How They Made It: Making Cranachan with Mrs. Graham
Welcome to our occasional series, “How They Made It.” We’re clinging to the final days of summer and its plentiful array of fresh berries by making Cranachan with Mrs. Graham.
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Lazy long days, high humidity, frizzy hair…wait, why is summer so good? Well, for one thing, I love summer for its large array of available fruit, like peaches, apricots, cherries, and berries. Eating them out of hand is a sure-fire treat, but I love to use fresh fruits in baking and desserts…pies, tarts, cobblers, and shortcakes are all favorites of mine.
Cranachan (pronounced “CRAH-nuh-kun” according to The Case for Cranachan, an article I found on the Whiski Rooms website) is another way to use fresh berries. It’s a confection of whipped cream, mashed berries, and toasted oats, all sweetened with honey and spiked with whisky (as any good Scottish dish should be). Making Cranachan isn’t hard at all, the wonderful taste belying the simplicity of the dish.
The History of Cranachan
The history of Cranachan is lost to the mists of time (or at least to the mists of the Interwebs as I couldn’t find when it came into being). I do know that this dish is very old, and was originally called “Cream Crowdie” after the crowdie cheese used to make it (crowdie is a soft cheese similar to ricotta or cottage cheese). Cream Crowdie, served at breakfast, was made with layers of crowdie, toasted oats, cream, and honey…raspberries were added when they were in season.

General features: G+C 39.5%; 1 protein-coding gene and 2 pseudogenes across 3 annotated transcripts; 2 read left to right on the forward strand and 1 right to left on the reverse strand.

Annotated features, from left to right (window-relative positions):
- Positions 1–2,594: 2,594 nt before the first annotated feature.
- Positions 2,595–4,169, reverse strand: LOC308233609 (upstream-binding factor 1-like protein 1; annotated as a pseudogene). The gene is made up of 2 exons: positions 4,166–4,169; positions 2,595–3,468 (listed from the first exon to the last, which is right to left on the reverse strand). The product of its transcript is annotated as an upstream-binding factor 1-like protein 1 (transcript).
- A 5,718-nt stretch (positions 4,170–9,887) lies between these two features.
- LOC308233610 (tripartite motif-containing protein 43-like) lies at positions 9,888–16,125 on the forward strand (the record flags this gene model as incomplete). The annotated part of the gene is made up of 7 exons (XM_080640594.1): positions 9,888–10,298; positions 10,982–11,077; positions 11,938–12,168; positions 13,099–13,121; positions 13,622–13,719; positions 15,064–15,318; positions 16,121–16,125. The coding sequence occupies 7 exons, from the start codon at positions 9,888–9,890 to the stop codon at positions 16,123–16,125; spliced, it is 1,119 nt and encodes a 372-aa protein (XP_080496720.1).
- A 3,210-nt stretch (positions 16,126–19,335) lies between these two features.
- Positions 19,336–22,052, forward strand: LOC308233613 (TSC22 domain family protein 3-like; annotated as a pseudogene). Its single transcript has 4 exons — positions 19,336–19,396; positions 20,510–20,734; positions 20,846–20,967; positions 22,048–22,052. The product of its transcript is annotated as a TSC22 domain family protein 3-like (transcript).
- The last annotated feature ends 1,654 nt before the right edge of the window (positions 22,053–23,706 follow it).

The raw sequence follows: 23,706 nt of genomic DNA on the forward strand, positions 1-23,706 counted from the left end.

When whisky was added to the recipe I don’t know, although hopefully not for breakfast for the kiddies! Layered like a trifle, Cranachan is usually served for special occasions like Hogmanay or Burns Night Dinners. I can imagine this lovely dish being served at any of the time periods of Outlander, but the image in my head of wee Roger sitting with the Reverend & Mrs. Graham with whipped cream all over his face captured my fancy so I decided set this recipe in the 1940s.
Why make Cranachan?
Why did I settle on making Cranachan in the first place? Well, besides the fresh raspberries I saw at the Farmers’ Market, I had toasted oats in my freezer in the form of bannock crumbs (do you remember the “Battle of the Bannocks” post? My bannocks crumbled almost immediately, so I bagged the crumbs for some future use). When I ran across this Cranachan recipe from Christina’s Cucina, I thought, “Aha! Glad I saved those bannock crumbs!” (My next thought was, “now when are you going to use those frozen chicken bones and leek tops taking up freezer space?”)